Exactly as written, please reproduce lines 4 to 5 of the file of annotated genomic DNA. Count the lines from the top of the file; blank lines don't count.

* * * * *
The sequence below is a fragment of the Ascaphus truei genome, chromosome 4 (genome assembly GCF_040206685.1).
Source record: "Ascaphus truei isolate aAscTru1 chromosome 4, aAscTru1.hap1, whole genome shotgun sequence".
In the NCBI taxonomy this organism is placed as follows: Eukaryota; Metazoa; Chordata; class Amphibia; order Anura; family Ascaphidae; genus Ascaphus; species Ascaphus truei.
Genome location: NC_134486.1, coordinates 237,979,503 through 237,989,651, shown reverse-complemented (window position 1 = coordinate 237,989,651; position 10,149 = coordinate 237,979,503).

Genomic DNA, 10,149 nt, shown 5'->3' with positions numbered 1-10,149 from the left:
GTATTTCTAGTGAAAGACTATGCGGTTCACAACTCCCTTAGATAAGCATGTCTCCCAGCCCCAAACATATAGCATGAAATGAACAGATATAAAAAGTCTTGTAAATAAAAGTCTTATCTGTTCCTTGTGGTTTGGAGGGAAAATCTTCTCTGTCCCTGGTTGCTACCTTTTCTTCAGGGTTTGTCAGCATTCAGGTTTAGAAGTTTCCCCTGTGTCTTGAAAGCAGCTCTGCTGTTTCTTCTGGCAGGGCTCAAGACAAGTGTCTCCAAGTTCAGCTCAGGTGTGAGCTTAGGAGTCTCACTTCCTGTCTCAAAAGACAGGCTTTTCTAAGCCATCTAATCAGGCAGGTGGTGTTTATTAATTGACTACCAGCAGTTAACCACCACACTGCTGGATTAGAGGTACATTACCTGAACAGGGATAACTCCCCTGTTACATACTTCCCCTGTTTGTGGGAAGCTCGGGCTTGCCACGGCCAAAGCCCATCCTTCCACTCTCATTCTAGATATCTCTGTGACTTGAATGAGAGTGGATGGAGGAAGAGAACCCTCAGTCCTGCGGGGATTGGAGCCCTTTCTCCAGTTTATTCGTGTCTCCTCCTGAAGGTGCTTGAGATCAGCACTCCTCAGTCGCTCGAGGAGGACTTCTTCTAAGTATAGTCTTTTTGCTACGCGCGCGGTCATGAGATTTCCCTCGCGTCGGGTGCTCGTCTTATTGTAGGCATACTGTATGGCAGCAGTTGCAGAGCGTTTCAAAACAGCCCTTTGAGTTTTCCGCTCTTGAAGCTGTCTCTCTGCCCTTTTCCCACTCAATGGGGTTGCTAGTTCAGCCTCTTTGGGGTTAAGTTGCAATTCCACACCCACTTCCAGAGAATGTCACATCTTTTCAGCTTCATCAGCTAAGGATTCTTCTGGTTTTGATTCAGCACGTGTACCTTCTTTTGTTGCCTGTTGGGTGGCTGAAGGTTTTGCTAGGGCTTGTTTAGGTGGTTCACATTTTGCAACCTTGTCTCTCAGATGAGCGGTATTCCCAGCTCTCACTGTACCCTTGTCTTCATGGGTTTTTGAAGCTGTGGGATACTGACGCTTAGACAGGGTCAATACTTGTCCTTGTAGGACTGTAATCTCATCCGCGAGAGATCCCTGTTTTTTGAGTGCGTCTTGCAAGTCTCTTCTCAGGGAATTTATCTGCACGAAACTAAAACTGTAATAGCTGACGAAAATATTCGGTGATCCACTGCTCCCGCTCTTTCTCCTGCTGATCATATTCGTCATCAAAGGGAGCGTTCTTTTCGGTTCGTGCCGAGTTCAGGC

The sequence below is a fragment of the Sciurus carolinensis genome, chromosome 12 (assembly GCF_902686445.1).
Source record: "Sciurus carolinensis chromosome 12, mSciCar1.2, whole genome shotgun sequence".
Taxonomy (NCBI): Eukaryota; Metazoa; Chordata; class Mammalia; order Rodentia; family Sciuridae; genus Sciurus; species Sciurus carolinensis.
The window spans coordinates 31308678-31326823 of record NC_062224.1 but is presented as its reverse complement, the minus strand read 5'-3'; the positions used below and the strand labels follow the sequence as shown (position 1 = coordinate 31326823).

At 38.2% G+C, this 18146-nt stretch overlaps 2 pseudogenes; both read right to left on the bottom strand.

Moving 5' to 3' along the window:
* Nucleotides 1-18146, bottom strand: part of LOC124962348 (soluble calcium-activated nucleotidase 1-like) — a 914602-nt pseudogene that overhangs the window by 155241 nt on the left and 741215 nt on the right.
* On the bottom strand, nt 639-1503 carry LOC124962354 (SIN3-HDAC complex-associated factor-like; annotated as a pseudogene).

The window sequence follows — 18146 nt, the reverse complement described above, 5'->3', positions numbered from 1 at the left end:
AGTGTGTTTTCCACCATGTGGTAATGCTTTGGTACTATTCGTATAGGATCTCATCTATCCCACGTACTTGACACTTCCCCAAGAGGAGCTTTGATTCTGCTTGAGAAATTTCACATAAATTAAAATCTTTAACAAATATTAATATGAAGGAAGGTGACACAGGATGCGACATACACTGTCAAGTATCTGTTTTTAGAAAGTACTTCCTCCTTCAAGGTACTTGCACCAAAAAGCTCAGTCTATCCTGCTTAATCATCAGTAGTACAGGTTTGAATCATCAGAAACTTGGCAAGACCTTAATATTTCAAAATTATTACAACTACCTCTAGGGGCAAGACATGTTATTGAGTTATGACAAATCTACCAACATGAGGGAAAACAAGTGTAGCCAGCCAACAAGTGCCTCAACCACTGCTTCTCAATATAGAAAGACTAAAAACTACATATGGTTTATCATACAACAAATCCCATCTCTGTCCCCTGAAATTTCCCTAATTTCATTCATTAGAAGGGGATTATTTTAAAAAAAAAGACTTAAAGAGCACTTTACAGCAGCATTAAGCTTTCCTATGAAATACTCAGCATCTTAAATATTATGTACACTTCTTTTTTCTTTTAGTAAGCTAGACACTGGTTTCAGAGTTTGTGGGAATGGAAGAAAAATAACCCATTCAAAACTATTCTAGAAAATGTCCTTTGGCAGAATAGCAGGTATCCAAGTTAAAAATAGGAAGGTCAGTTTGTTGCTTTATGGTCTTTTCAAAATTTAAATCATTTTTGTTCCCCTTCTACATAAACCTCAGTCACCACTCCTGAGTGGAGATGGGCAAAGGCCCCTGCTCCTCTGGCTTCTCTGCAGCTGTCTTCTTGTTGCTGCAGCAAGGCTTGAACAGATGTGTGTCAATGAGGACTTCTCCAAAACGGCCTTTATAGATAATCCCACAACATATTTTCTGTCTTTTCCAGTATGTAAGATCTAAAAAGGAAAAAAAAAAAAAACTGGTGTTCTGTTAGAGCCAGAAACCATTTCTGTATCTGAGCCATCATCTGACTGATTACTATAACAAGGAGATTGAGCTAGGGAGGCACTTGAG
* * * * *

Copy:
Genome location: NC_134486.1, coordinates 237,979,503 through 237,989,651, shown reverse-complemented (window position 1 = coordinate 237,989,651; position 10,149 = coordinate 237,979,503).

Genomic DNA, 10,149 nt, shown 5'->3' with positions numbered 1-10,149 from the left: